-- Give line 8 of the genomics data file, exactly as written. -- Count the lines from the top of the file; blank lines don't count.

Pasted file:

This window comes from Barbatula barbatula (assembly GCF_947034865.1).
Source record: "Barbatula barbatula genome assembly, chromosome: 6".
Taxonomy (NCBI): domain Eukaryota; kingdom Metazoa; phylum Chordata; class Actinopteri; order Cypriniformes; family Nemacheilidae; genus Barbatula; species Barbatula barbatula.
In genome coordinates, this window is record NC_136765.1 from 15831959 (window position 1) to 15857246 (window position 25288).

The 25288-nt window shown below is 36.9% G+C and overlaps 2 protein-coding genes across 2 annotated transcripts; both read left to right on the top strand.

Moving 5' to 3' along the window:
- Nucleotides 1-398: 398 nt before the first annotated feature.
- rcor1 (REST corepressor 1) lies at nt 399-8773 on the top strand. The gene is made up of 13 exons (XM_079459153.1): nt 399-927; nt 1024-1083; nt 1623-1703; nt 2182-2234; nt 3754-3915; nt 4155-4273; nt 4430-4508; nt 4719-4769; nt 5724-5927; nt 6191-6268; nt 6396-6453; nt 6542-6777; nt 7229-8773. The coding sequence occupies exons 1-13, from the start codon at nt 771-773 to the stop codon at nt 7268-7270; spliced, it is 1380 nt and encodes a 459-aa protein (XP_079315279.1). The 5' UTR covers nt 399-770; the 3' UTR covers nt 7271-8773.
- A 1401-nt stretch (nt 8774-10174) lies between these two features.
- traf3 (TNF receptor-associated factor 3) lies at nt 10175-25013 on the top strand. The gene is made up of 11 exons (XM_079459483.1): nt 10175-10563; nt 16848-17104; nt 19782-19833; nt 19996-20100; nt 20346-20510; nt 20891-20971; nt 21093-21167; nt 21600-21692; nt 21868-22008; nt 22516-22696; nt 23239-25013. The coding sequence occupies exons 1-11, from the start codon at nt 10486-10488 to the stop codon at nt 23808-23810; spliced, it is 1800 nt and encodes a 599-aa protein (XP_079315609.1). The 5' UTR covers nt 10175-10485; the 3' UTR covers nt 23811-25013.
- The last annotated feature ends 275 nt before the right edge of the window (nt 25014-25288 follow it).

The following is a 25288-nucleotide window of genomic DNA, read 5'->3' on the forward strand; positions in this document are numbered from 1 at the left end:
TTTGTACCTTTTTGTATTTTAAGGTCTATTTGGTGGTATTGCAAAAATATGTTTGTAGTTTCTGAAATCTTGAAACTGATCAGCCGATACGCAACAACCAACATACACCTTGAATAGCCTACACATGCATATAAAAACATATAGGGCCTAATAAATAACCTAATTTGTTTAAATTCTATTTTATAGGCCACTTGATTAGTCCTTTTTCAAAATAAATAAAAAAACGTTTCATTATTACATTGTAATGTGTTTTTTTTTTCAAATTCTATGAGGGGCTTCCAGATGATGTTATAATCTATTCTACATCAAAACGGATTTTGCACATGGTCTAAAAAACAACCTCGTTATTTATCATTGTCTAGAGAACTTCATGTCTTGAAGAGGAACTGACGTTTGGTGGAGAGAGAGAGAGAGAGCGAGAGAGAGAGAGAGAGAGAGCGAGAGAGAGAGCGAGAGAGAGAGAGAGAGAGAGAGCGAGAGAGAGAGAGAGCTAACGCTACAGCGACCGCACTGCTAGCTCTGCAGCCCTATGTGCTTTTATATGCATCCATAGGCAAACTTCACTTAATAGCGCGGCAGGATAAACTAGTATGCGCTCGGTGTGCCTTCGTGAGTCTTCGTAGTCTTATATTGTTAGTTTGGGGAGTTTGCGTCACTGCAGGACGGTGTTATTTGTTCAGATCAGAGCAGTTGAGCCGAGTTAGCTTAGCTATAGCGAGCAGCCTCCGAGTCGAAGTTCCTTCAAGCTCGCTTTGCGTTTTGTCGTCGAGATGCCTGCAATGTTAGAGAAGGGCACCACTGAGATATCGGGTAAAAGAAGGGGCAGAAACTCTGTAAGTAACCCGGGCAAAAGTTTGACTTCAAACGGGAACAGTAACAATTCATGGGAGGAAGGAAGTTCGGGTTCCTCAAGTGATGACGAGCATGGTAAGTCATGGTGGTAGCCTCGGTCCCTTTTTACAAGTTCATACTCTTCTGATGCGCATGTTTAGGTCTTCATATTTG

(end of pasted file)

- rcor1 (REST corepressor 1) lies at nt 399-8773 on the top strand. The gene is made up of 13 exons (XM_079459153.1): nt 399-927; nt 1024-1083; nt 1623-1703; nt 2182-2234; nt 3754-3915; nt 4155-4273; nt 4430-4508; nt 4719-4769; nt 5724-5927; nt 6191-6268; nt 6396-6453; nt 6542-6777; nt 7229-8773. The coding sequence occupies exons 1-13, from the start codon at nt 771-773 to the stop codon at nt 7268-7270; spliced, it is 1380 nt and encodes a 459-aa protein (XP_079315279.1). The 5' UTR covers nt 399-770; the 3' UTR covers nt 7271-8773.